July 13, 2009

I saw this show for the first time, quite by accident. Pitchmen turned out to be a real eye opener, and I couldn’t help but make some comparisons to writing. I’m hard-wired that way. The idea behind the show is that Billy Mays (RIP, Billy) and his sidekick, Anthony “Sully” Sullivan, listen to people pitch their inventions in the hopes that they’ll find something worthy among the “slush pile” that they will take back to their offices, kick the idea around, and eventually pitch the product.

They sit for hours listening to pitches in the same way that we sit at pitch sessions at writer’s conferences. Their hard work finds them very few gems among the drek. I listened to one guy pitch his fart deoderizer. Pinky swear. I nearly coughed up a lung laughing at Billy and Sully’s expressions of disbelief. It reminded me of the time when an author pitched his story as “the next big thing in toilet humor.” Ah, yah, I’ll get back to you on that.

As I watched person after person pitch their inventions, I couldn’t help but feel how much authors would glean from watching this. Think about it; they’re pitching a product where no one knows what it is, so they need to explain it. Clearly. It has a beginning, a middle, and an end – just as a log line,  cover letter, and synopsis must have. If the person pitching can’t clearly get their message across, Billy and Sully aren’t going to waste time trying to pull it out of them because that’s not their job. they’ll just wear very confused looks on their faces. Sound familiar?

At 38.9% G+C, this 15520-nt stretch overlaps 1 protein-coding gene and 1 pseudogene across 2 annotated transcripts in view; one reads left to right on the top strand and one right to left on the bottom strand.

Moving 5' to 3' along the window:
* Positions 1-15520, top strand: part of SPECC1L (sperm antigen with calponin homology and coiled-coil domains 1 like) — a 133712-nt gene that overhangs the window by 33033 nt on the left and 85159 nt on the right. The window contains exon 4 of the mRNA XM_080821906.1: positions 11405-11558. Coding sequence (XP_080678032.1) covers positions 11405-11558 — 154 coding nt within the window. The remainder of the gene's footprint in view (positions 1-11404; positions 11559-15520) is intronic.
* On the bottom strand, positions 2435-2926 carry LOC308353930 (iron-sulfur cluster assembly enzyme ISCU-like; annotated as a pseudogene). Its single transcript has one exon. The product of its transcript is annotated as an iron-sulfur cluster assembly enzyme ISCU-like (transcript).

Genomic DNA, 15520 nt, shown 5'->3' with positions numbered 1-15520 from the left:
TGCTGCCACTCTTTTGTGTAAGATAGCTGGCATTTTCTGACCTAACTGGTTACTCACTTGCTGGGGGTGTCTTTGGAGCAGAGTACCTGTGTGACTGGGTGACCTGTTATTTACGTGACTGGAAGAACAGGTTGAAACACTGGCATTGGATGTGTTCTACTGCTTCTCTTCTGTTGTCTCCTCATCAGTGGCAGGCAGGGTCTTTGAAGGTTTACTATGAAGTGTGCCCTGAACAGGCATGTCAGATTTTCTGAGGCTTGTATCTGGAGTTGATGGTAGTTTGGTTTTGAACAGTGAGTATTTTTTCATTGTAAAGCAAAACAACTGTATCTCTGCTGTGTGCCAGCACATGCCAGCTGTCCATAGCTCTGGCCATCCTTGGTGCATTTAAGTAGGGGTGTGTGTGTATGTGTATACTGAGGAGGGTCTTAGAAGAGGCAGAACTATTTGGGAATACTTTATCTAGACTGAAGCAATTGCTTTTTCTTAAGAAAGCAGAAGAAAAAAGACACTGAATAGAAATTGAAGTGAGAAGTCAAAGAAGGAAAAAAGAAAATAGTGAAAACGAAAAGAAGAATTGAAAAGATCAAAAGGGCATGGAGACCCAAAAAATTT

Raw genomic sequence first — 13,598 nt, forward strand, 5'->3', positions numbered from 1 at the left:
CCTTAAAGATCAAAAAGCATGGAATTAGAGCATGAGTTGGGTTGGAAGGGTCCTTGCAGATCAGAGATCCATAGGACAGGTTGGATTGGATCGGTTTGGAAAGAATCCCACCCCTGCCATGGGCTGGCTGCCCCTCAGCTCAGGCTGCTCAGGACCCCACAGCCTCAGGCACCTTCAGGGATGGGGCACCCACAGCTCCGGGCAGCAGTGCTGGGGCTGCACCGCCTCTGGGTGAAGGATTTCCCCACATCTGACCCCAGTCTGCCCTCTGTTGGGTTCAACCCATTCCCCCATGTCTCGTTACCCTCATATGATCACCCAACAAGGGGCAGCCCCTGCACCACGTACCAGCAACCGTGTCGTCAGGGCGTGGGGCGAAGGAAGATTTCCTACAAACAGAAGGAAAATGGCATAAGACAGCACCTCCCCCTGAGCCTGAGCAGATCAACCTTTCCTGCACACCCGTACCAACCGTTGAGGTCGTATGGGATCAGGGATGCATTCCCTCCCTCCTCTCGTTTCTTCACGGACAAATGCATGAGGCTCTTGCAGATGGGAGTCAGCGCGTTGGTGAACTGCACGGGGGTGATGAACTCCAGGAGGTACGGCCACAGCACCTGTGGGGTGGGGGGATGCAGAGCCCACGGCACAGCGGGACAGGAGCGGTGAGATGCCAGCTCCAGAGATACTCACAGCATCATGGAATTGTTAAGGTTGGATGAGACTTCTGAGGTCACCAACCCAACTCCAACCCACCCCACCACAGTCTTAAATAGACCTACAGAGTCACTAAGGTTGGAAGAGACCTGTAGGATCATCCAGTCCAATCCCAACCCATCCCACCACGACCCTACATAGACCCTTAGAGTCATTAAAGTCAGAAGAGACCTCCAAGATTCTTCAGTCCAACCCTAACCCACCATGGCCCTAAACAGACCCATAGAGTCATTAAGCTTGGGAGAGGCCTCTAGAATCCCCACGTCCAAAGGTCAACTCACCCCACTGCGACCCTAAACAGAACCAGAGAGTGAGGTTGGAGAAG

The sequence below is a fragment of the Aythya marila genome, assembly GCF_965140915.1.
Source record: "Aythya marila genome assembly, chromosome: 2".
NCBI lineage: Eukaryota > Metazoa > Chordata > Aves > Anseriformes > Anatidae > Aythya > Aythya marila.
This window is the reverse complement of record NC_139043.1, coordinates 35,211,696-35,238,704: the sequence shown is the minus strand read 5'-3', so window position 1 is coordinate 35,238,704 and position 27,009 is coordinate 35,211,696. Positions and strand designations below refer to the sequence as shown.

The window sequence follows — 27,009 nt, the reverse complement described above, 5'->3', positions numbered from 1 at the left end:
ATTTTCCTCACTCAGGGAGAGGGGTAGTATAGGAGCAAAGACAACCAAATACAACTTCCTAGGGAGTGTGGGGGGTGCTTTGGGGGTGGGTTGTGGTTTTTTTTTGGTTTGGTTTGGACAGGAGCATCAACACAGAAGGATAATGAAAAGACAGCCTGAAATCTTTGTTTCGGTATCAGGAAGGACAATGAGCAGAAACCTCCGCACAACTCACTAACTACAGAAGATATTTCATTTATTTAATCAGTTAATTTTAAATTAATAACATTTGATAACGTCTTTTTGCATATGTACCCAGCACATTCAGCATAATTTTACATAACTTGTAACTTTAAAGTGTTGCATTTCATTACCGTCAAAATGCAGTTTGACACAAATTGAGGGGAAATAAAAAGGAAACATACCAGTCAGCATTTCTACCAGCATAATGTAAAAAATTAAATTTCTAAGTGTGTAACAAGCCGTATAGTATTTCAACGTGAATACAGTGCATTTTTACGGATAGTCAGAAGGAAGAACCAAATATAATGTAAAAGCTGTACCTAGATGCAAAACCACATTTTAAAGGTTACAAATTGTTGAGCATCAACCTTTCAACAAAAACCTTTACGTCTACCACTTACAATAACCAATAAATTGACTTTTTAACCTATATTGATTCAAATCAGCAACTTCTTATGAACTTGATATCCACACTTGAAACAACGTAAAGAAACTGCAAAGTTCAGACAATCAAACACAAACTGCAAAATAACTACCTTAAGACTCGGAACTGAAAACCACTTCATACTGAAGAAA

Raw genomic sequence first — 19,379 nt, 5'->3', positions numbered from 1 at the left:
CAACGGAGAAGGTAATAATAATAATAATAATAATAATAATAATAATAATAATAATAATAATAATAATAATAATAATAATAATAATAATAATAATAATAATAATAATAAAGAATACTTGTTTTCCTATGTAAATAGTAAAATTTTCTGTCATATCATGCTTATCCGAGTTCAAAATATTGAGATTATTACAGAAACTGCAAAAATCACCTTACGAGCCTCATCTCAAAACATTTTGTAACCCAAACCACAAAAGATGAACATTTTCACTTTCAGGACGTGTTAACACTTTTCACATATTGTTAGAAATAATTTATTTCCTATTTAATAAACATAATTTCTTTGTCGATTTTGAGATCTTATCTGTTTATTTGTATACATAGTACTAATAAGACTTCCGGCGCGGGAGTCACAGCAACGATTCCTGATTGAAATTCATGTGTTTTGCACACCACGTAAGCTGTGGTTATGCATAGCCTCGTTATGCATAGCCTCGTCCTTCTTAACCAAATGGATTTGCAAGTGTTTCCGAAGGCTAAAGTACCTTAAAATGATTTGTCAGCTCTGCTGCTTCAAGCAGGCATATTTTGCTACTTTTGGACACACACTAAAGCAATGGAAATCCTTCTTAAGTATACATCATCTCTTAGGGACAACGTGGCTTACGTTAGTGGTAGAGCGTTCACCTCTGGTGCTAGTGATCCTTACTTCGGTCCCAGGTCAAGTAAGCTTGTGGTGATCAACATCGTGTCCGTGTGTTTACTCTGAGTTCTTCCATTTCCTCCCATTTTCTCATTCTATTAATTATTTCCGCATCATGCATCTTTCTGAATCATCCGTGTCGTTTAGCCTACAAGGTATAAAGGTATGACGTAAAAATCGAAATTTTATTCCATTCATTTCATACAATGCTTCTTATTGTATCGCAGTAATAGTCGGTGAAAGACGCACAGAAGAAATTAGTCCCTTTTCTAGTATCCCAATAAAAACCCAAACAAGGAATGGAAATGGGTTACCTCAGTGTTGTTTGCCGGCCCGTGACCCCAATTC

The show followed one possible gem in the bunch (called The Handystrip – a strappy thingy that makes it easier to lift heavy objects) as Billy and Sully took the product back to their offices for further review. This is much the same as we do when we see a good query letter and we ask to read the full. Billy and Sully tried out the product to make sure it delivered something they felt would be marketable and reasonably priced. They tried lifting various items, including people sitting on ladders – and the ladder itself. We are, in a literary sense, also kicking the tires when we read the full manuscript. We need to see if it delivers as well as the pitch said it would.

The product was eventually rejected after much discussion – much like what we do at submissions meetings. Their reasons were that they felt the retail price was too high in this rough economy. The inventor pleaded with them – as many authors do. He was willing to drop the retail price. Authors do the same thing by offering to do massive rewrites or yank out thousands of words of their bloated stories. Billy, Sully’s, and my answers were exactly the same; “if you’re willing to do that now, then why didn’t you do it in the first place?” Sage question worth thinking about.

The inventor had no answer for them, as authors rarely have an answer for me. But in both the inventor and authors’ cases, they all learned a valuable lesson from being “almost there.” They got to see a deeper layer of what goes into the decision making process. We always hope the experience won’t be squandered and that they’ll be that much smarter  the next time around.